To be more efficient, save money and reduce the amount of waste ending up in landfill, try:

  • Using less
  • Choosing quality items
  • Having a life cycle plan for all materials
  • Donating or upcycling
  • Recycling or composting

Peace, Justice and Strong Institutions – Protecting Children from Abuse, Exploitation, Trafficking and Violence

Just because we’re not meeting at this moment doesn’t mean human trafficking has also stopped. The industry still needs to be aware and work to end the abuse and exploitation of women and children, Lohmann said. Here are some ways to make a difference:

  • Educate yourself and your teams about human trafficking and the warning signs of this illegal behavior so you can be part of the solution
  • When considering gifts for virtual or live event attendees, work with a conscious gift company that helps female victims of human trafficking

To learn about EIC’s Principles for Sustainable Events and to access their Sustainability Standards and library of resources, check out the EIC Centre for Sustainable Events here



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Partner Voices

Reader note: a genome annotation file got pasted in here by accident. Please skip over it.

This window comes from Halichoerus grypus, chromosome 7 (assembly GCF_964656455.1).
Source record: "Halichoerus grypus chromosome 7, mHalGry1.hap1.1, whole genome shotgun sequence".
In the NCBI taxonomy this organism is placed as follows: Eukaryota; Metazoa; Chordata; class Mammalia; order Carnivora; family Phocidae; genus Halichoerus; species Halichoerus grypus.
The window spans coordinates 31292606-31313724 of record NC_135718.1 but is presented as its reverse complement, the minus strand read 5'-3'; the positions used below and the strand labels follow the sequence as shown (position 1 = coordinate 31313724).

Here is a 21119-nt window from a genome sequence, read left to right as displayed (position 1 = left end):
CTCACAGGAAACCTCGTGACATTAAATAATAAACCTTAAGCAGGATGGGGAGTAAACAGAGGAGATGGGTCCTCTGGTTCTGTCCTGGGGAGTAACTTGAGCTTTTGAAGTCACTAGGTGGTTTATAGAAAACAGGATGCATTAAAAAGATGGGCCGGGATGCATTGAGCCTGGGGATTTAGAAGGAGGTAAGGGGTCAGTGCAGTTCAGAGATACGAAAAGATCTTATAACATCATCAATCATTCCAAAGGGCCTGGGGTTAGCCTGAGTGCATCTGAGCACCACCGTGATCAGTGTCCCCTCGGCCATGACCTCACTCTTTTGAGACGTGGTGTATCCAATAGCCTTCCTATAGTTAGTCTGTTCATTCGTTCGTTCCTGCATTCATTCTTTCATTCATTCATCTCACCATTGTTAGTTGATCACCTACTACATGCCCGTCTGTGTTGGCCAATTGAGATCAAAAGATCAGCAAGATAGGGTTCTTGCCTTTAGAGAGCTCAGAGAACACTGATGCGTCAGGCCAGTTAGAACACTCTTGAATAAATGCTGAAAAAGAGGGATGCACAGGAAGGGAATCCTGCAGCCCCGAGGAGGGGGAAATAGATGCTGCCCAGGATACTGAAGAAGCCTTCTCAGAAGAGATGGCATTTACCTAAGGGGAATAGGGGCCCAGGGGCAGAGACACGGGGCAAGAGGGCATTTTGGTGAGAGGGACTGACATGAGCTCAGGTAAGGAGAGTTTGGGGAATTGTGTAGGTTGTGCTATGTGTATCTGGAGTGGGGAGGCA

Less than six months ago, Lisa Messina joined the Las Vegas Convention and Visitors Authority (LVCVA) as the first-ever chief sales officer after leading the sales team at Caesars Entertainment. A 12-year Las Vegas resident, Messina is a graduate of Cornell University’s School of Hotel Administration and serves on MPI International’s board of directors. TSNN had a chance to catch up with this dynamic leader and talk to her about her vision for the new role, current shifts in the trade show industry, creating more diversity and equity within the organization, and advice to future female leaders. Lisa Messina, Chief Sales Officer, LVCVA With Las Vegas becoming The Greatest Arena on EarthTM, what are some of the things you’re most excited about in your role? Our team was at The Big Game’s handoff ceremony earlier this month, and I couldn’t help but think, “We’re going to crush it next year!”  These high-profile events and venues not only drive excitement, but also provide unmatched opportunities for event planners. Allegiant Stadium hosts events from 10 to 65,000 people and offers on-field experiences. Formula 1 Grand Prix will take place in Las Vegas in November, after the year-one F1 race, the four-story paddock building will be available for buyouts and will also offer daily ride-along experiences that will be available for groups. And, of course, the MSG Sphere officially announced that it will open in September, ahead of schedule, with a U2 residency. It’s going to be the most technologically advanced venue as far as lighting, sound, feel, and even scent, and it will be available for buyouts and next-level sponsorships inside and outside. There’s no ceiling to what you can do when you’re doing events in Las Vegas.  Allegiant Stadium As the trade show and convention business returns to the pre-pandemic levels, what shifts are you noticing and how do you think they will impact the industry going forward? Our trade show organizers are very focused on driving customer experience. Most of our organizers are reporting stronger exhibitor numbers and increased numbers of new exhibitors, with trade shows proving to be almost or above 2019 levels. Now our organizers are really doubling down on driving attendance and focusing on the data to provide that individualized, customized experience to help attendees meet their goals and get the best value. Some companies continue to be cautiously optimistic with their organizational spend when it comes to sending attendees, but I think it will continue to improve. As the U.S. Travel Association makes more progress on the U.S. visa situation, we also expect a growing influx of international attendees. What are some innovative ways the LVCVA helps trade show and convention organizers deliver the most value for their events? We focus on customer experience in the same way that trade show organizers are thinking about it. We got rave reviews with the West Hall Expansion of the Las Vegas Convention Center (LVCC), so over the next two years, we will be renovating the North and the Central halls, which will include not just the same look and feel, but also the digital experiences that can be leveraged for branding and sponsorship opportunities.  Vegas Loop, the underground transportation system designed by The Boring Company, is also a way we have enhanced the customer experience. Vegas Loop at the LVCC has transported more than 900,000 convention attendees across the campus since its 2021 launch. Last summer, Resorts World and The Boring Company opened the first resort stop at the Resorts World Las Vegas , with plans to expand throughout the resort corridor, including downtown Las Vegas, Allegiant Stadium and Harry Reid International Airport. The LVCVA also purchased the Las Vegas Monorail in 2020, the 3.9-mile-long elevated transportation system that connects eight resorts directly to the convention center campus. This is the only rail system in the world that integrates fares directly into show badges and registration. For trade show organizers, these transportation options mean saving time, money and effort when it comes to moving groups from the hotels to LVCC and around the city. Also, the more we can focus on building the infrastructure around the convention center, the more it supports the customer experience and ultimately supports our trade show organizers. Scheduled to debut in Q4, Fontainebleau Las Vegas will offer 3,700 hotel rooms and 550,000 square feet of meeting and convention space next to LVCC.  What are some of the plans for advancing DEI (diversity, equity and inclusion) within your organization? We’re currently partnering with instead of working with a leading consulting firm, to lay the foundation and create a solid DEI plan and be the leader when it comes to DEI initiatives. The heart of that journey with the consulting firm is also talking to our customers about their strategic approaches to DEI and driving innovation in this space.  What are your favorite ways to recharge? My husband and I have an RV and we’re outdoorsy people. So, while we have over 150,000 world-class hotel rooms and renowned restaurants right outside our doorstep, one of my favorite things to do is get out to Red Rock Canyon, the Valley of Fire, and Lake Mead. Five of the top national parks are within a three-hour drive from Las Vegas, so there’s a lot you can do. We love balancing the energy of Las Vegas with nature, and we’re noticing that a lot of attendees add activities off the Strip when they come here.  Valley of Fire What advice would you give to women following leadership paths in destination marketing? I think it’s about being laser-focused on what you want to accomplish; building a team around you that lifts you and helps you achieve your goals; and being humble and realizing that you do it as a group. No one gets this done alone. Thankfully, there are a lot of women in leadership in this organization, in our customers’ organizations, and in this city that we can be really proud of. We’re a formidable force that is making things happen.   This interview has been edited and condensed. This article is exclusively sponsored by the Las Vegas Convention & Visitors Authority. For more information, visit HERE.